Visiting Antarctica on the Vantage Ocean Explorer was the trip of my dreams. I reserved a solo cabin, but about a month before departure was offered an upgrade to a Grand Veranda Stateroom on Deck 7 for a nominal price, so of course I said yes! The 2 days/nights in Buenos Aires were fun and interesting. Day 3, when we flew to Ushuaia was a grueling, long day though Vantage did everything possible to make it work smoothly. The flights are jam-packed and Aerolineas Argentina isn’t very efficient; nevertheless we arrived in Ushuaia on time and were greeted warmly by the staff onboard in time for a late lunch. Crossing the Drake Passage was rough, but not as bad as it gets. The Expedition team, 17 members in total, provided 2 days of lectures and activities to prepare us for the expedition, so I was never bored. On the morning of the 3rd day I was up at 5:15 a.m. taking pictures of glaciers and icebergs from my veranda, enthralled with the beauty of Antarctica. The next 7 days of zodiac cruises and landings were varied and fascinating. We soon fell into the rhythm of 2 daily excursions, and getting in and out of the zodiacs got easier. The Expedition team is very experienced, knowledgeable and enthusiastic. They love what they do and it shows. 2 of the 14 excursions were cancelled because the wind, seas and ice/snow made it unsafe to land; however the Expedition team always had a Plan B and the lectures and entertainment they provided in lieu of a landing were quite interesting.
The ship is beautiful, modern and spotless, and with just 112 passengers, never felt crowded. The Library on Deck 6 was a popular hangout where you could get a cookie or coffee/tea any time of day. The Lounge on Deck 5 was used for all lectures and entertainment, and guests could be found there all day long reading, playing cards or chatting. There is a generous amount of public space, though most of the decks aren’t very useable in the polar weather - except for Observation Deck 8 which was a popular gathering spot for hours every day except in the roughest weather. I was often there until late in the evenings (because it doesn’t get dark), photographing whales and seabirds. Service was friendly and efficient, and many of the staff members and Expedition crew got to know my name. The food was excellent and varied, with little repetition in the menus. Beer and wine were included, and I never had to pay for a drink.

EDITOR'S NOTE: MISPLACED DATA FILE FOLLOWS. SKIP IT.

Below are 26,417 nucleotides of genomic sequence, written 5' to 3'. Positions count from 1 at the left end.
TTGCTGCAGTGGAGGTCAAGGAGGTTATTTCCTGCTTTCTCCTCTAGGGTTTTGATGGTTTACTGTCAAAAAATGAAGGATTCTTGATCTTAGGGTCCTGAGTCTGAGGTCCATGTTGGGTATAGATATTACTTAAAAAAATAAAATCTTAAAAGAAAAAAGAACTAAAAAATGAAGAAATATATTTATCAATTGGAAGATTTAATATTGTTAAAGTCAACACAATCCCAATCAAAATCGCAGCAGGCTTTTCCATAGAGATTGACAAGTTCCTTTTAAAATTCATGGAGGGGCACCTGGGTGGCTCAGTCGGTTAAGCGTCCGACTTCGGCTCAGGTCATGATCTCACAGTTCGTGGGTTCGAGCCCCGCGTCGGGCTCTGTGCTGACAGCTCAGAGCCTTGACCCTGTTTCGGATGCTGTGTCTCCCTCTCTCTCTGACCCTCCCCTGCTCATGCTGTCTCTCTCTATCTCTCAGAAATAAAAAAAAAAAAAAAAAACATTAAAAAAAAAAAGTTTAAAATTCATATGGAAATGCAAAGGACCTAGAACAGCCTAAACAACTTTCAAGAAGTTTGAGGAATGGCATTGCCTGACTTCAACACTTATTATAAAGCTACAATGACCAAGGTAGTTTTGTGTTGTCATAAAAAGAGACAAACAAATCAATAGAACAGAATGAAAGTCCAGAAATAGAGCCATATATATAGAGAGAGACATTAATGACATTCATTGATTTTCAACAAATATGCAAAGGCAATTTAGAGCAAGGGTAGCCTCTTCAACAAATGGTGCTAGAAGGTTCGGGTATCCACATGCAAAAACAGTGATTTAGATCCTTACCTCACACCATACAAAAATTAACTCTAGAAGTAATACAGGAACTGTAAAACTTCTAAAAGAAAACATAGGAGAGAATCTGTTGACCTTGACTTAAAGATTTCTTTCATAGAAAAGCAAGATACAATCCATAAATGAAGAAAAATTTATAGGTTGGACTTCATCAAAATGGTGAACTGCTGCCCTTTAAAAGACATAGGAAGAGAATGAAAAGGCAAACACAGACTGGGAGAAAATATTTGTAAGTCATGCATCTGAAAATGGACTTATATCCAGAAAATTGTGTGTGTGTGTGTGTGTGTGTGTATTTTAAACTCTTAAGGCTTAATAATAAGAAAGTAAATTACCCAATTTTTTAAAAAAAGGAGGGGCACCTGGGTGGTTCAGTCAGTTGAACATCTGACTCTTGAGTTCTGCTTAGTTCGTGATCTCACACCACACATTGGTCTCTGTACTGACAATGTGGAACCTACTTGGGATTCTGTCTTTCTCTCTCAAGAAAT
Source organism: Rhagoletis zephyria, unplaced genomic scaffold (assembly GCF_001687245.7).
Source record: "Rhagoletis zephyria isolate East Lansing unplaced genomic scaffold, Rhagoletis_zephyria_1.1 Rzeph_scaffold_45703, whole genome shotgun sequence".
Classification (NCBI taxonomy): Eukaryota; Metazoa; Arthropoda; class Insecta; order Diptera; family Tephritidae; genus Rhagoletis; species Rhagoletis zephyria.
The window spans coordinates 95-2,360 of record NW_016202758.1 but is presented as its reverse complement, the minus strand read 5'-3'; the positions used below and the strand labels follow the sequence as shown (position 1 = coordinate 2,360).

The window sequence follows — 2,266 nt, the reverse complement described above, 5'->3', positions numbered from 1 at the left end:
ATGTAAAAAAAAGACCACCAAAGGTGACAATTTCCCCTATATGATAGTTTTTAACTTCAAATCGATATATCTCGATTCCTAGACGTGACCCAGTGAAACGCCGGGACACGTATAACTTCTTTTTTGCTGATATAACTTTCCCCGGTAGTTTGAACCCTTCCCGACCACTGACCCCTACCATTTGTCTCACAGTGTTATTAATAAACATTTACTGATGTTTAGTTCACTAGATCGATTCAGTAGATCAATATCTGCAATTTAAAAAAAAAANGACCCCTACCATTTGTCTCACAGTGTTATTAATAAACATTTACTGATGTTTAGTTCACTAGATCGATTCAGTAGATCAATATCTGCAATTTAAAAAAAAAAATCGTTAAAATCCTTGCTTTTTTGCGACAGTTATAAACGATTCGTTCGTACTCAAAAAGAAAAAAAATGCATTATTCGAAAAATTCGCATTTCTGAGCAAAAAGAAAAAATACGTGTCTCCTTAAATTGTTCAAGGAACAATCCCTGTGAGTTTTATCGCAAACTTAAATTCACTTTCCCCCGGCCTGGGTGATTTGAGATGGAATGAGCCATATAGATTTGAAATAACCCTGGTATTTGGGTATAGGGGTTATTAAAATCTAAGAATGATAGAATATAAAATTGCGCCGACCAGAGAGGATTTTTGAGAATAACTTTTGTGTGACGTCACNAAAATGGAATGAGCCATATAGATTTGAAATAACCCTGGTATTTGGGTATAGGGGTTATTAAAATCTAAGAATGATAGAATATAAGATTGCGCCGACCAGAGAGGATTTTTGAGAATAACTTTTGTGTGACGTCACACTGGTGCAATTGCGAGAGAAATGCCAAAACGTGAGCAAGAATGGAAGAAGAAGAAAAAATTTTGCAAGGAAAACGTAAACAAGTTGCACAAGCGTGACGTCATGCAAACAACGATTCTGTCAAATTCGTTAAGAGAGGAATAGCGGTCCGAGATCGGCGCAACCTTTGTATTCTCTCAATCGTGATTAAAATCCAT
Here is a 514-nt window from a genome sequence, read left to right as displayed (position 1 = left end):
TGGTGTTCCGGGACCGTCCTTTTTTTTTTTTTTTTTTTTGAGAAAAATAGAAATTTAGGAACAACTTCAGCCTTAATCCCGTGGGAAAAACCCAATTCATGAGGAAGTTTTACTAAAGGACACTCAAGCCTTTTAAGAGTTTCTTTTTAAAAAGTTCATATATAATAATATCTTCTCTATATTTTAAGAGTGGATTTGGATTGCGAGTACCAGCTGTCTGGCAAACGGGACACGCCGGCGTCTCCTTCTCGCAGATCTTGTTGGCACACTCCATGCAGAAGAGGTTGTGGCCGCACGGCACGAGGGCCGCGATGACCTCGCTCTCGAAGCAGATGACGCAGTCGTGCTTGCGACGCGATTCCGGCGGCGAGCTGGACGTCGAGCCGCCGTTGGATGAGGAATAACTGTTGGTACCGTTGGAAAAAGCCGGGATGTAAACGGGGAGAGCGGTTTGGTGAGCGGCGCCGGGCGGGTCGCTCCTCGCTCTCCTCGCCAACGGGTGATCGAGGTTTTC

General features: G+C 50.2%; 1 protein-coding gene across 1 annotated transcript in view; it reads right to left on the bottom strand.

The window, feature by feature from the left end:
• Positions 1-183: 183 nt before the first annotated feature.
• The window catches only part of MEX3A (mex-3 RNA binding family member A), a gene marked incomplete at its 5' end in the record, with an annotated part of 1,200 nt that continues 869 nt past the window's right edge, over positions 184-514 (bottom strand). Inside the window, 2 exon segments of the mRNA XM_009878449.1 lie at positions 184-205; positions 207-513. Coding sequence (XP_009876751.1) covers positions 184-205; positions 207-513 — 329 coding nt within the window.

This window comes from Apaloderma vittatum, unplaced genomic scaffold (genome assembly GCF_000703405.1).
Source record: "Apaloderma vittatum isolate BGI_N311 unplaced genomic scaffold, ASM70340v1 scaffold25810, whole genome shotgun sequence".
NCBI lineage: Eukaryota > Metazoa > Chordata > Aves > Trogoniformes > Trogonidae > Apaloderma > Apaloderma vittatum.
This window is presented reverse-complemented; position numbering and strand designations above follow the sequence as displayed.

The ice-class ship handles the weather and seas well, and the experienced Expedition team said that it was much more comfortable than other, older ships doing Antarctica tours. It was fascinating to stand at the bow of the ship and watch the hull just crunch through ice fields. We had 2 captains on board - one who is retiring after this season, and the new one who is replacing him, so we were in good hands. We made it all the way to 68 degrees 17 minutes south, well below the Antarctic Circle, and celebrated the crossing with a fun Neptune celebration on Deck 8 the next morning. There was one very rough night on the return journey when I slept little and felt that I might be thrown out of bed, but I never felt unsafe - or seasick! A doctor was onboard, and sea sickness medications were available to anyone who needed it. Some guests were quarantined in their cabins with COVID, but complimented the staff for the way in which it was handled - linens and meals delivered to their rooms. They were able to see all lectures and presentations on their television and could still witness the majesty of Antarctica from their verandas.
My cabin was comfortable, quiet and spacious with more than enough storage for all my expedition gear and camera gear. The veranda was spacious, and I used it often to take photographs and a couple of times to enjoy the fleeting sunshine. The location, forward on Deck 7, is probably not the best for people prone to seasickness, but I don’t suffer from that affliction. I enjoyed being close to the forward Observation Deck 8, and the gym which I used occasionally. I was also close to the staircase which I used almost exclusively, rather than the elevator, to burn off more of the excess calories I was taking in from the excellent food!